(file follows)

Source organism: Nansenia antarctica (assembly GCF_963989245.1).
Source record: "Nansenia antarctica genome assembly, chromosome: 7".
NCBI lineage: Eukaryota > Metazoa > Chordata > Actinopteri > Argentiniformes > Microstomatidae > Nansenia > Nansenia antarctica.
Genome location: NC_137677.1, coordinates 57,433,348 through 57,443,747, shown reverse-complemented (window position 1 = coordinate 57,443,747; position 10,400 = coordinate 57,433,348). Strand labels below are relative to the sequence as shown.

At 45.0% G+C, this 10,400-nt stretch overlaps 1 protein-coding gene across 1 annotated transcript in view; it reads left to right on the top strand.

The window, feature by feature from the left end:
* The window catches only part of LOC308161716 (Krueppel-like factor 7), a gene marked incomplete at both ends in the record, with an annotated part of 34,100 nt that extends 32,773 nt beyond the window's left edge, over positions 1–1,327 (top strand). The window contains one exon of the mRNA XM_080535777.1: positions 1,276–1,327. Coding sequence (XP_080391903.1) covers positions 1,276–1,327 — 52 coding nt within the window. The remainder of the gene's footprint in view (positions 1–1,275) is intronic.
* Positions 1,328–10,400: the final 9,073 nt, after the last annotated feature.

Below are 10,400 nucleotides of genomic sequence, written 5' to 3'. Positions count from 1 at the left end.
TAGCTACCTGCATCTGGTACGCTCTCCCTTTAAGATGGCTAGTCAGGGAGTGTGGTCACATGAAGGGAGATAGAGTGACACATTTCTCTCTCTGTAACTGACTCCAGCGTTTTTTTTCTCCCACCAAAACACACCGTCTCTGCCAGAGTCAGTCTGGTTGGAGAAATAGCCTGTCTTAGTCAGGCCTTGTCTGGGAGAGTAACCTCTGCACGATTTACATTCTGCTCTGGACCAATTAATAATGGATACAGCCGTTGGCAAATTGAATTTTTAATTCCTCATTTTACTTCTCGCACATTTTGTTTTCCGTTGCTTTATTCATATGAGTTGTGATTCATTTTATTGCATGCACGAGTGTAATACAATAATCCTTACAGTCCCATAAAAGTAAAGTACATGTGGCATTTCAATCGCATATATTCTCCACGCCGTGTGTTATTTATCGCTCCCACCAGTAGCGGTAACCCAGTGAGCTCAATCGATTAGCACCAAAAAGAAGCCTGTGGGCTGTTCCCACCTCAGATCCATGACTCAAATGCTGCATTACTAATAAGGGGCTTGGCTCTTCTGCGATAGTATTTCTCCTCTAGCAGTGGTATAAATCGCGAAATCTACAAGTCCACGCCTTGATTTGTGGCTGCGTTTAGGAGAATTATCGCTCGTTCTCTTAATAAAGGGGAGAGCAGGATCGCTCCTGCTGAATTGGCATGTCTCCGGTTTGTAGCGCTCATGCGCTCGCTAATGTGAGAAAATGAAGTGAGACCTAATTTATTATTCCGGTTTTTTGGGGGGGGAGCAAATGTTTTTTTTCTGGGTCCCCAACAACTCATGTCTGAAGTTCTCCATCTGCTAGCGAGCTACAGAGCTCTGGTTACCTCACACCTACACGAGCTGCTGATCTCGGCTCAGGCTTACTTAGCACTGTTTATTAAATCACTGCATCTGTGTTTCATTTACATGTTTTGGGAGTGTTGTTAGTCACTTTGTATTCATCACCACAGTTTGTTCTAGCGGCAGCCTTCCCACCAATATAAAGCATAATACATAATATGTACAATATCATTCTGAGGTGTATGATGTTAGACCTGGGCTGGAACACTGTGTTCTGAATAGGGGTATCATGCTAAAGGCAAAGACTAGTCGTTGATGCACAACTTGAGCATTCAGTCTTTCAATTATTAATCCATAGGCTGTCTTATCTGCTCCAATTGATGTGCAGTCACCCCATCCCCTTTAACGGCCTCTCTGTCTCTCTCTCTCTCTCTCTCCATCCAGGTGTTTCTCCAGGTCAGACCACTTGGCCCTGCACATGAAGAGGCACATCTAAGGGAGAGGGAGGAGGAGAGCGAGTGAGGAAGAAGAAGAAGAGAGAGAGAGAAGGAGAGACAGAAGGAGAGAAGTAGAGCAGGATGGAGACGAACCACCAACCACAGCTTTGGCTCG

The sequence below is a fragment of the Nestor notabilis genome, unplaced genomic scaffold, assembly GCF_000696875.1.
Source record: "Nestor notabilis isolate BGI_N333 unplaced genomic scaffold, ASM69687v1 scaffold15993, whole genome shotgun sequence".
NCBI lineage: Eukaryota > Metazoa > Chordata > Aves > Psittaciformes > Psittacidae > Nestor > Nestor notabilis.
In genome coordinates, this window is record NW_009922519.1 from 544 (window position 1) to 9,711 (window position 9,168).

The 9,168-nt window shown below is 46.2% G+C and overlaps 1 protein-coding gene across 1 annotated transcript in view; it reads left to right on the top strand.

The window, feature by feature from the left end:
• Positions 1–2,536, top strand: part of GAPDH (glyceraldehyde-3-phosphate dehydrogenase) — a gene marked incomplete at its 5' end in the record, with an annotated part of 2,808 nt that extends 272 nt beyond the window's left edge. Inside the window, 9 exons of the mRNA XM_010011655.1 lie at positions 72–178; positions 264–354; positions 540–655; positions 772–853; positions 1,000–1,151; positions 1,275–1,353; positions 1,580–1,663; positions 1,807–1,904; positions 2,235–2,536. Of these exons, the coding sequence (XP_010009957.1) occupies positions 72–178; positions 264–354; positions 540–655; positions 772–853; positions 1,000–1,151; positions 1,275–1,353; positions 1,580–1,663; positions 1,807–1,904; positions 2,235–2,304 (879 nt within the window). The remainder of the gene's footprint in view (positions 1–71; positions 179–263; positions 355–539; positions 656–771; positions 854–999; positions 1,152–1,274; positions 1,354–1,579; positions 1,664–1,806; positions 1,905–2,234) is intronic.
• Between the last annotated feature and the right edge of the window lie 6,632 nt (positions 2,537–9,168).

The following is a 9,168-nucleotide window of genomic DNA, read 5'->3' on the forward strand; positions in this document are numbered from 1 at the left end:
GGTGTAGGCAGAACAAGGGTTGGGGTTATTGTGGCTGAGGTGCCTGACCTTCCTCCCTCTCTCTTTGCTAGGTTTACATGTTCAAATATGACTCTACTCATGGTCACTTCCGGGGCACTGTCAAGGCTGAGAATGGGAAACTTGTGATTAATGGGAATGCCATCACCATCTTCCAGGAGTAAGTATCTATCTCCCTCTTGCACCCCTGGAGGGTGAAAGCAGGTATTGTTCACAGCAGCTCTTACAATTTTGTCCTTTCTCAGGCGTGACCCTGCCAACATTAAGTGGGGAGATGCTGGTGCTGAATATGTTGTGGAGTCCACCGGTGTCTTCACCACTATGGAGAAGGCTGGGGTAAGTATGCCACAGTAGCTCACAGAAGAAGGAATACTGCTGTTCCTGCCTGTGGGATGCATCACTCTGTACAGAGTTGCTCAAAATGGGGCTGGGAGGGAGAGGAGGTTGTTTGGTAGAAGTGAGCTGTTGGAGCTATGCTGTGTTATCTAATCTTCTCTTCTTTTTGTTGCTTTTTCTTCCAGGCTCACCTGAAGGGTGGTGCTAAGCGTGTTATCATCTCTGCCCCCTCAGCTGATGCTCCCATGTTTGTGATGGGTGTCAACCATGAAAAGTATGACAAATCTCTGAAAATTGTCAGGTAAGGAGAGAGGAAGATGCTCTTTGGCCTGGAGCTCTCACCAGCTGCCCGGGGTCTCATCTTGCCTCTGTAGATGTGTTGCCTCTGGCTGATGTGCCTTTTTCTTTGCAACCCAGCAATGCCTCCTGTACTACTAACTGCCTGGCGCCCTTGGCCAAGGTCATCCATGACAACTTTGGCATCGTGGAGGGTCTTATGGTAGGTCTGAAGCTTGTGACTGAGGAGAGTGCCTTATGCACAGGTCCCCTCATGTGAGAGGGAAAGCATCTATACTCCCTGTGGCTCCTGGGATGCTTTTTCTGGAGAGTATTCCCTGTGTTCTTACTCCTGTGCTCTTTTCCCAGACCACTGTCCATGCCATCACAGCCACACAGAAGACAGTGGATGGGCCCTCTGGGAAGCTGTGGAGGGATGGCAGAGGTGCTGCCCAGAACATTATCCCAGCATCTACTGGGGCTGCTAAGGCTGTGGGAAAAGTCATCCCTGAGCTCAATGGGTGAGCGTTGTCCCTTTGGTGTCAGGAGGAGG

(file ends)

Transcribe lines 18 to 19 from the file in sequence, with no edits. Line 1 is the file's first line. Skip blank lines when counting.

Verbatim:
• Between the last annotated feature and the right edge of the window lie 6,632 nt (positions 2,537–9,168).

The following is a 9,168-nucleotide window of genomic DNA, read 5'->3' on the forward strand; positions in this document are numbered from 1 at the left end: